Gravitational wave detectors are typically described as responding to gravitational wave metric perturbations, which are gauge-dependent and - correspondingly - unphysical quantities. This is particularly true for ground-based interferometric detectors, like LIGO, space-based detectors, like LISA and its derivatives, spacecraft Doppler tracking detectors, and pulsar timing array detectors. The description of gravitational waves, and a gravitational wave detector's response, to the unphysical metric perturbation has lead to a proliferation of false analogies and descriptions regarding how these detectors function, and true misunderstandings of the physical character of gravitational waves. Here we provide a fully physical and gauge-invariant description of the response of a wide class of gravitational wave detectors in terms of the Riemann curvature, the physical quantity that describes gravitational phenomena in general relativity. In the limit of high frequency gravitational waves, the Riemann curvature separates into two independent gauge-invariant quantities: a "background" curvature contribution and a "wave" curvature contribution. In this limit the gravitational wave contribution to the detector response reduces to an integral of the gravitational wave contribution of the curvature along the unperturbed photon path between components of the detector. The description presented here provides an unambiguous physical description of what a gravitational wave detector measures and how it operates, a simple means of computing corrections to a detectors response owing to general detector motion, a straightforward way of connecting the results of numerical relativity simulations to gravitational wave detection, and a basis for a general and fully relativistic pulsar timing formula.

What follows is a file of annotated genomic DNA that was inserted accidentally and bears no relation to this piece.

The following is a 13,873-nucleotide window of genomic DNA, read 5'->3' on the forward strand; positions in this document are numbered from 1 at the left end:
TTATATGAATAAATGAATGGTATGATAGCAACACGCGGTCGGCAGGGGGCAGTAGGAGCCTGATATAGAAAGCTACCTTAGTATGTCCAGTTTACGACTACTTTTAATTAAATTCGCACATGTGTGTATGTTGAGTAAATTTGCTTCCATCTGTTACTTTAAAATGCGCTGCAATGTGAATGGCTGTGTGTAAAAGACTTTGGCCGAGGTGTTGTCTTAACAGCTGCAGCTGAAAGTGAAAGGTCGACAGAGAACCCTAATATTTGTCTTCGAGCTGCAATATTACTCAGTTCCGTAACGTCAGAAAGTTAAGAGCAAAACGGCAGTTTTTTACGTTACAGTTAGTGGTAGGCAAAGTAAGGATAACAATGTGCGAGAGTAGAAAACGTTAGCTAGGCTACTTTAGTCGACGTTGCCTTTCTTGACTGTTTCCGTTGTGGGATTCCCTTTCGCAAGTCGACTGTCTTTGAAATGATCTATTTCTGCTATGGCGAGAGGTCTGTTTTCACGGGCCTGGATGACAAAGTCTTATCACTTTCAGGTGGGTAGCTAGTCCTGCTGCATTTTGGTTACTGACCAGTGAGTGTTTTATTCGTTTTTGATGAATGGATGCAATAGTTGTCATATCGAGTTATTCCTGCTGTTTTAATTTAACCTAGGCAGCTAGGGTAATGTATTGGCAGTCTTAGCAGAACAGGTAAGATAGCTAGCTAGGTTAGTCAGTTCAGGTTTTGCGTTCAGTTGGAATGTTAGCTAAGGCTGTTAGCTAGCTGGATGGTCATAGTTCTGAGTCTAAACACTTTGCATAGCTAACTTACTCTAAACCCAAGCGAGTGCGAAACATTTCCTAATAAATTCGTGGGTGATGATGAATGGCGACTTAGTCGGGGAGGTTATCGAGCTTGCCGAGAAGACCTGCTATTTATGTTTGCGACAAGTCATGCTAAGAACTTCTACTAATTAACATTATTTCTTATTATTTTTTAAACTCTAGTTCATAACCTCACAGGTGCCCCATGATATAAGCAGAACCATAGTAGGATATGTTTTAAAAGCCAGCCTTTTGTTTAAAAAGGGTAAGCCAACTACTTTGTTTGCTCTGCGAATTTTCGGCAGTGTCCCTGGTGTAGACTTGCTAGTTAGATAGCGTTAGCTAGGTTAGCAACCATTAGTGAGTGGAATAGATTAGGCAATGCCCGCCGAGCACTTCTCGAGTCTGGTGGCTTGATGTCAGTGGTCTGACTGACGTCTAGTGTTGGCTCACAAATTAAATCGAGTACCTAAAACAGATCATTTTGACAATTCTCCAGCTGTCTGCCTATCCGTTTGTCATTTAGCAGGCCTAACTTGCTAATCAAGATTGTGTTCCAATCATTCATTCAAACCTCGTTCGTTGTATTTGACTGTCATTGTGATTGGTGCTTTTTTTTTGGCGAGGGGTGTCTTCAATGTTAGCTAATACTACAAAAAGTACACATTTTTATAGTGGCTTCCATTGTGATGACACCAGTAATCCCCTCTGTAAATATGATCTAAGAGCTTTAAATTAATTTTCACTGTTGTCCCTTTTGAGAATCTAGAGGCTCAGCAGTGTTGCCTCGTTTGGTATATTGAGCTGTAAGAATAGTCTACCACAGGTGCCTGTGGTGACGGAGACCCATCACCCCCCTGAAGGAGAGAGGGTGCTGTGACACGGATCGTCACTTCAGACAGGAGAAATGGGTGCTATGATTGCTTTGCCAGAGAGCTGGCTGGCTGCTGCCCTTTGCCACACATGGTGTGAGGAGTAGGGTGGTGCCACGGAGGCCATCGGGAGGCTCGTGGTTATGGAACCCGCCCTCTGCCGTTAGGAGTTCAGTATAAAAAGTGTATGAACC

|Original language||English (US)|
|Journal||Physical Review D - Particles, Fields, Gravitation and Cosmology|
|State||Published - Sep 4 2014|
All Science Journal Classification (ASJC) codes
- Nuclear and High Energy Physics
- Physics and Astronomy (miscellaneous)